Wednesday, November 5, 2014

New Release: Francis, "Civil Rights and the Making of the Modern American State"

A book that Emily mentioned in this past Sunday's roundup caught my eye: Civil Rights and the Making of the Modern American State (Cambridge University Press, April 2014), by political scientist Megan Ming Francis (University of Washington). A description from the Press:
Did the civil rights movement impact the development of the American state? Despite extensive accounts of civil rights mobilization and narratives of state building, there has been surprisingly little research that explicitly examines the importance and consequence that civil rights activism has had for the process of state building in American political and constitutional development. Through a sweeping archival analysis of the NAACP's battle against lynching and mob violence from 1909 to 1923, this book examines how the NAACP raised public awareness, won over American presidents, and secured the support of Congress. In the NAACP's most far-reaching victory, the Supreme Court ruled that the constitutional rights of black defendants were violated by a white mob in the landmark criminal procedure decision Moore v. Dempsey. This book demonstrates the importance of citizen agency in the making of new constitutional law in a period unexplored by previous scholarship.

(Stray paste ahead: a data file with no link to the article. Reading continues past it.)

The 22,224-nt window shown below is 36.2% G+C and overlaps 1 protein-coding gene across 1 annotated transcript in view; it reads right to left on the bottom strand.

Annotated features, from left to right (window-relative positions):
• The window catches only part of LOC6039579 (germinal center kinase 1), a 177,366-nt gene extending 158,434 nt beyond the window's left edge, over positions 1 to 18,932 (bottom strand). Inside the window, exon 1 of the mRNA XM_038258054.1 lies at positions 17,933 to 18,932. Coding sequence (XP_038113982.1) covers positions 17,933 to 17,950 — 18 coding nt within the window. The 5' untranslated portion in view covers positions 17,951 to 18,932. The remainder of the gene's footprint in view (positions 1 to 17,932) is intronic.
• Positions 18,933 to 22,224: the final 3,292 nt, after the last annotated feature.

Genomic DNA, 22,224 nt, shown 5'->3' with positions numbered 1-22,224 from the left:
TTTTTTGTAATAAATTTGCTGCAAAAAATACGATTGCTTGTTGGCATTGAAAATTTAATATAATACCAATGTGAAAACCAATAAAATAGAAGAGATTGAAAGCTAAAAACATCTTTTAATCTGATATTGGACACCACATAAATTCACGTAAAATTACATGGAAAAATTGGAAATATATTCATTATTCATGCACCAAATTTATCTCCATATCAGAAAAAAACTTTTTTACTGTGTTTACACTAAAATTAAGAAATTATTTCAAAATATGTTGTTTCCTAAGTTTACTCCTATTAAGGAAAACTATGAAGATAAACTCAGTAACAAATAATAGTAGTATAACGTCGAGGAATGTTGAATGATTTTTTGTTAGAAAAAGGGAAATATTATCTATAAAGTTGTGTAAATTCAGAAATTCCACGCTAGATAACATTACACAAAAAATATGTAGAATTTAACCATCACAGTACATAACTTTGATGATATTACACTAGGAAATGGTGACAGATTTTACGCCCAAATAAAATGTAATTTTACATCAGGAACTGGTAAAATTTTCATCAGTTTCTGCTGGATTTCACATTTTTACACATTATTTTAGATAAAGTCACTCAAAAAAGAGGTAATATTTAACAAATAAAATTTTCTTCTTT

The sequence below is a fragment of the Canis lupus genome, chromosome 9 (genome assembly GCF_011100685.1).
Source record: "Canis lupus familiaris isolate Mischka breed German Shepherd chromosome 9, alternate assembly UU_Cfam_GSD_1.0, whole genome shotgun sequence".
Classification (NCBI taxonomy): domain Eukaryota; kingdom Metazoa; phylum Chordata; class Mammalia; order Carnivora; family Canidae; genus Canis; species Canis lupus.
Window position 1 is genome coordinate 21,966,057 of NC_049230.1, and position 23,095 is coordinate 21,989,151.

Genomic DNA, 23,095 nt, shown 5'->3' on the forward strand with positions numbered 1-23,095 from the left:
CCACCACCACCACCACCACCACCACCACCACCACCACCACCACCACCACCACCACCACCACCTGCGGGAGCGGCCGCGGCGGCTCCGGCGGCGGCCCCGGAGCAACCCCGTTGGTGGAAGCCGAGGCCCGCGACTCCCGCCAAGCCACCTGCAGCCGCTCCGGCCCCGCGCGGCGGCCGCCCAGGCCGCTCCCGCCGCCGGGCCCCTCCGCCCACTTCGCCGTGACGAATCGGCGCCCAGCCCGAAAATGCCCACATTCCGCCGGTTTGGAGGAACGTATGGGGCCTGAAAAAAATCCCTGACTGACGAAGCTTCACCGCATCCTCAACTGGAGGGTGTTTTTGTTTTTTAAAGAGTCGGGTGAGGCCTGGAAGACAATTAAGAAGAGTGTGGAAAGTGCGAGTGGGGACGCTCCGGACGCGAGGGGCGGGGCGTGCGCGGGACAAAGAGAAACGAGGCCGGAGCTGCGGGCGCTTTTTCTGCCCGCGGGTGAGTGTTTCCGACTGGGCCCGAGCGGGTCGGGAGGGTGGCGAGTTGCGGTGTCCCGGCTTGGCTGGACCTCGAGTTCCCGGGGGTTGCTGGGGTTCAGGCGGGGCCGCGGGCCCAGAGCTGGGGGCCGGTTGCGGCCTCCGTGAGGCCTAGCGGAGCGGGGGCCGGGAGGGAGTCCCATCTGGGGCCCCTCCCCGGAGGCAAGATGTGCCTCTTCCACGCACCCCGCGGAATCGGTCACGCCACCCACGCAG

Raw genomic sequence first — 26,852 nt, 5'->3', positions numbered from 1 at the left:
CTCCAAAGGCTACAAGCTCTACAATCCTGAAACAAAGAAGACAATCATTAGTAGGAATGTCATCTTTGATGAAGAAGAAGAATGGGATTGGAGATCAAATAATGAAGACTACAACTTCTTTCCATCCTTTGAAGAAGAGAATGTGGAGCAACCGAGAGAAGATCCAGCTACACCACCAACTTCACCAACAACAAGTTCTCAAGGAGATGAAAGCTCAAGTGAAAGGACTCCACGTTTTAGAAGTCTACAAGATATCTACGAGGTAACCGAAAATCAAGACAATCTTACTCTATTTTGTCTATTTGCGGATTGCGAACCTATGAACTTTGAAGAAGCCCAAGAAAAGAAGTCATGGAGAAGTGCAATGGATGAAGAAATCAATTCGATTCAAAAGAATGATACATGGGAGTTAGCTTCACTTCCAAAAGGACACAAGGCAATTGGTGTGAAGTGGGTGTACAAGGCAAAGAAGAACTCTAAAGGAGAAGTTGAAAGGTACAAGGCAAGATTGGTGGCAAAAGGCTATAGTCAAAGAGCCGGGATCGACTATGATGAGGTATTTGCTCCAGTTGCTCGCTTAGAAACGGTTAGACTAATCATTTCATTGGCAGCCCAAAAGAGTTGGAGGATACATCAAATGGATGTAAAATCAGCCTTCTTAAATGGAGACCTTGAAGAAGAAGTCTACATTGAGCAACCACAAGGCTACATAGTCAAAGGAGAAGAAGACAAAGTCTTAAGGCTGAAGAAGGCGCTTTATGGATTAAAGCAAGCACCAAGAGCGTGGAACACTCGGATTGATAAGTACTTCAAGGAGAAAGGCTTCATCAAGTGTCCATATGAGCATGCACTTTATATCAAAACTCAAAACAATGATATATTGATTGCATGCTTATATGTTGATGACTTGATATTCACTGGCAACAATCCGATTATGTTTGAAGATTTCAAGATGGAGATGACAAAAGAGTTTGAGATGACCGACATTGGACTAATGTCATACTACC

A few blurbs:
"Civil Rights and the Making of the Modern American State is an outstanding contribution to the fields of race and politics, American political development, and legal studies. Drawing on rich archival sources, Francis redefines our understanding of the early civil rights movement, the NAACP, and its relationship to the American presidency and Congress. Her research forces us to revise our understanding of the complicated relationships between early twentieth-century presidents and the black movement for racial justice. This work also sharply highlights how social movement organizations tack back and forth between multiple strategies to achieve their goals. Students of American politics, history, legal studies, race and politics, and social movements will all find this a must-read." -- Michael C. Dawson 

"In this original, incisive, and empirically convincing book, Megan Ming Francis documents how the NAACP’s manifold political challenges to racial violence in the early twentieth century contributed to the development of the modern American constitutional state. Along the way, Francis illustrates why historical institutional analysts should grant greater attention to the important roles of organized citizen groups in shaping civil rights law and national legal authority. The book is a brilliant and important achievement." -- Michael McCann
More information is available here.

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